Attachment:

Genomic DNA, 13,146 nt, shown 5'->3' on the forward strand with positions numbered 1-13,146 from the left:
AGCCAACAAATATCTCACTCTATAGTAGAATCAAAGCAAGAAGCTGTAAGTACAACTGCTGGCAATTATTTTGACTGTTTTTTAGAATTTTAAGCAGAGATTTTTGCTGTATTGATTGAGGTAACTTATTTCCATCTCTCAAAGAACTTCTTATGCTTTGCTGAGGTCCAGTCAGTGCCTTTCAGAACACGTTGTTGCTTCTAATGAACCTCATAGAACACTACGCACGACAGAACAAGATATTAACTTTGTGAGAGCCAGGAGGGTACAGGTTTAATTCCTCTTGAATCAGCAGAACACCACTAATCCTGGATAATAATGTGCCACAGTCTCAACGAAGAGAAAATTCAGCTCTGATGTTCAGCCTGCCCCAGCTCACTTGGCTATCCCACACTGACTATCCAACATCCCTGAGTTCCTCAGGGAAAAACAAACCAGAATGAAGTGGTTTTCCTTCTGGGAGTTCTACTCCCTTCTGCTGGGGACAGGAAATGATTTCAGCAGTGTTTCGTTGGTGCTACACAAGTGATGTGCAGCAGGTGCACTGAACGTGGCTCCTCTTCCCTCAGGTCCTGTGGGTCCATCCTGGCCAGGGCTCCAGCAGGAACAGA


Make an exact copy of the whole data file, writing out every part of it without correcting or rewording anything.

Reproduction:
Genomic DNA, 13,146 nt, shown 5'->3' on the forward strand with positions numbered 1-13,146 from the left:
AGCCAACAAATATCTCACTCTATAGTAGAATCAAAGCAAGAAGCTGTAAGTACAACTGCTGGCAATTATTTTGACTGTTTTTTAGAATTTTAAGCAGAGATTTTTGCTGTATTGATTGAGGTAACTTATTTCCATCTCTCAAAGAACTTCTTATGCTTTGCTGAGGTCCAGTCAGTGCCTTTCAGAACACGTTGTTGCTTCTAATGAACCTCATAGAACACTACGCACGACAGAACAAGATATTAACTTTGTGAGAGCCAGGAGGGTACAGGTTTAATTCCTCTTGAATCAGCAGAACACCACTAATCCTGGATAATAATGTGCCACAGTCTCAACGAAGAGAAAATTCAGCTCTGATGTTCAGCCTGCCCCAGCTCACTTGGCTATCCCACACTGACTATCCAACATCCCTGAGTTCCTCAGGGAAAAACAAACCAGAATGAAGTGGTTTTCCTTCTGGGAGTTCTACTCCCTTCTGCTGGGGACAGGAAATGATTTCAGCAGTGTTTCGTTGGTGCTACACAAGTGATGTGCAGCAGGTGCACTGAACGTGGCTCCTCTTCCCTCAGGTCCTGTGGGTCCATCCTGGCCAGGGCTCCAGCAGGAACAGA